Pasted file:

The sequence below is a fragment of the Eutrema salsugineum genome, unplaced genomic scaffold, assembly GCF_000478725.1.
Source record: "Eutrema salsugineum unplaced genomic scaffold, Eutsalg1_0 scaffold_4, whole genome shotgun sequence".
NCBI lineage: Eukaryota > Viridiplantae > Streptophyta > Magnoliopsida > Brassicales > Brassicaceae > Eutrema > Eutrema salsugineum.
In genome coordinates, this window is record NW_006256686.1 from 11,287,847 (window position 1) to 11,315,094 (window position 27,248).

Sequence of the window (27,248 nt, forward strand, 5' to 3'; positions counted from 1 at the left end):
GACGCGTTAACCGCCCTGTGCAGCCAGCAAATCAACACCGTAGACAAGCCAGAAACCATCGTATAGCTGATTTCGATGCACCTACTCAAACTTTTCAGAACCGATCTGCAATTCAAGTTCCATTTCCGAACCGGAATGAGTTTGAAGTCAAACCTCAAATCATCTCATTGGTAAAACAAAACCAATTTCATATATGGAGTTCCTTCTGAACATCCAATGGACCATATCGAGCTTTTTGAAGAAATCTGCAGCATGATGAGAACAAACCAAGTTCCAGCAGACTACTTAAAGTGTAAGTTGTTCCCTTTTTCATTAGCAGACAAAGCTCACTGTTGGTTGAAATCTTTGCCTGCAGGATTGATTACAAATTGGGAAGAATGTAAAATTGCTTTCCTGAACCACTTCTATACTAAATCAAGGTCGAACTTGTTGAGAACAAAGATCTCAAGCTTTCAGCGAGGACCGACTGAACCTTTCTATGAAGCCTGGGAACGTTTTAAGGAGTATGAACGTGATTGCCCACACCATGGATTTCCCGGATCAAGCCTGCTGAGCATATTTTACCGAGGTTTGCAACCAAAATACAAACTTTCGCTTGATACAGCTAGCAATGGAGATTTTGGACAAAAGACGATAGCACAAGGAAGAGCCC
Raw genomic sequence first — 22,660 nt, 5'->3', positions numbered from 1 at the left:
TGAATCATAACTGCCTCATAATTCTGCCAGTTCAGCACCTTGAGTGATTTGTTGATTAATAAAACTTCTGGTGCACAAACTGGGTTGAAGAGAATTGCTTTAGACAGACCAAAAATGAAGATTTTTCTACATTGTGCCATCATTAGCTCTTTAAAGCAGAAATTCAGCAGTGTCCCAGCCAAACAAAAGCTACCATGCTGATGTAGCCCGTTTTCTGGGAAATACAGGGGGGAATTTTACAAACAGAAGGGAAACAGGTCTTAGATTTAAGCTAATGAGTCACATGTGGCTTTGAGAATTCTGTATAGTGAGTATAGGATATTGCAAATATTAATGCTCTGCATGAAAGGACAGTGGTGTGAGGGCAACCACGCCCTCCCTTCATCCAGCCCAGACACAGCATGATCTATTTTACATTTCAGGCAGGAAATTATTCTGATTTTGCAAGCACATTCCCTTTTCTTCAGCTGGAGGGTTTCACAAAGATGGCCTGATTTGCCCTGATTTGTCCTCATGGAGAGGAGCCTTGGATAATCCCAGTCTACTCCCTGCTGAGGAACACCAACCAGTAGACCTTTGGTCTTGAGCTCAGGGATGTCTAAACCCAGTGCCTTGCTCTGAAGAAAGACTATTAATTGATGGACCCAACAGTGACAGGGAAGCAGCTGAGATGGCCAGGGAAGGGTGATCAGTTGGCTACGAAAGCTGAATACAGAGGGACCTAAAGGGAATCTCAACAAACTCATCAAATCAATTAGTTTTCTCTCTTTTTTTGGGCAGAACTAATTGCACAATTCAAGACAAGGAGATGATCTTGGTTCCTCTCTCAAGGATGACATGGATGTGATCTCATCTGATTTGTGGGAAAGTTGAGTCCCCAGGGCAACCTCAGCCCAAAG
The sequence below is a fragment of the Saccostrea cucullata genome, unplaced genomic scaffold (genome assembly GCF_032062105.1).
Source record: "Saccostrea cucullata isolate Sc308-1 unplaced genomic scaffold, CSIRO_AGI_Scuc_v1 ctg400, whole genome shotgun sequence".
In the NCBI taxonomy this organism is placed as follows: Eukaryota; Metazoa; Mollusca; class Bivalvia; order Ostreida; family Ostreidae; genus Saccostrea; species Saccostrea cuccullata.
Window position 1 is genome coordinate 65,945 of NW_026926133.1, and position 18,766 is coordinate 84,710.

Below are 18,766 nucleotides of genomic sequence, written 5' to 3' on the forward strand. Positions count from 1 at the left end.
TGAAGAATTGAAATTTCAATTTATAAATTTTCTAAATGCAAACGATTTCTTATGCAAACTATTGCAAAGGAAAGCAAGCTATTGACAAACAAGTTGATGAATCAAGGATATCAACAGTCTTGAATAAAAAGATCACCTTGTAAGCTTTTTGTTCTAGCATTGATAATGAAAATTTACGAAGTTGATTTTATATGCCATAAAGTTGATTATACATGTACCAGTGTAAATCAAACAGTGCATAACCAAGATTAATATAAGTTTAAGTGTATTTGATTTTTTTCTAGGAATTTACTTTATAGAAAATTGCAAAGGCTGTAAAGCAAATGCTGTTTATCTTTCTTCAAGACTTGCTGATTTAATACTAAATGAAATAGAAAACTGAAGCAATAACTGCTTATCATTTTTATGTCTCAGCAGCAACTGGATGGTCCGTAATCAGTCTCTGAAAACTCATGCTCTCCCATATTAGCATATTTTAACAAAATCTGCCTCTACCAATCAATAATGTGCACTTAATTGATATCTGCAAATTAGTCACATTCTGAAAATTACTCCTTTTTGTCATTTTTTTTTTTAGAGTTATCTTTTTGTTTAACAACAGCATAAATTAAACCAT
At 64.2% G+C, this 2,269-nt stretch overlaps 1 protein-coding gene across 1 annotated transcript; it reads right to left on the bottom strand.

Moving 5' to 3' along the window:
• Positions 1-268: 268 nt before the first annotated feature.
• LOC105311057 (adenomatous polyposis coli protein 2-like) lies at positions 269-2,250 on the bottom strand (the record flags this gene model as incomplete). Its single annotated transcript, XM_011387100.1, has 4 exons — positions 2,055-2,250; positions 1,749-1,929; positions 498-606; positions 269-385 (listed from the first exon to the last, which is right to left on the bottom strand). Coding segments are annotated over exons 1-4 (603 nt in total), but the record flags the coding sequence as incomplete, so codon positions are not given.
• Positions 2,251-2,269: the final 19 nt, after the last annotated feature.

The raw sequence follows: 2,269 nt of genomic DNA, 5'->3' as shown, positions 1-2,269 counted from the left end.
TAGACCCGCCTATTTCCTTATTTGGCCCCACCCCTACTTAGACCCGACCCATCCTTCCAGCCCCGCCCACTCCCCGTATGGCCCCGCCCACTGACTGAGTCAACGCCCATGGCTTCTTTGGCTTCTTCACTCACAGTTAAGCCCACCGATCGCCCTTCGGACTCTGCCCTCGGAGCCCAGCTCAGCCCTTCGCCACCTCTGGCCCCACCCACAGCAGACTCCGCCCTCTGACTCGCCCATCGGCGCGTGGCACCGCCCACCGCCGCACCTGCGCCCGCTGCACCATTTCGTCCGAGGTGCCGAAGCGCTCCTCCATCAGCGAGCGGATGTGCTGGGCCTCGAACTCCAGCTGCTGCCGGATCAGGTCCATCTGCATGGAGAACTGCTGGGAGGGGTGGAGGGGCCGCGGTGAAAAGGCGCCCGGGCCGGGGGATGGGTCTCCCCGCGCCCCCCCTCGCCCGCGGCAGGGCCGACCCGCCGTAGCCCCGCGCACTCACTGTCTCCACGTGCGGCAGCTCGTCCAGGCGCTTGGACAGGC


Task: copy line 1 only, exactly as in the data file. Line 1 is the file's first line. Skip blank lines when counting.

The sequence below is a fragment of the Eutrema salsugineum genome, unplaced genomic scaffold, assembly GCF_000478725.1.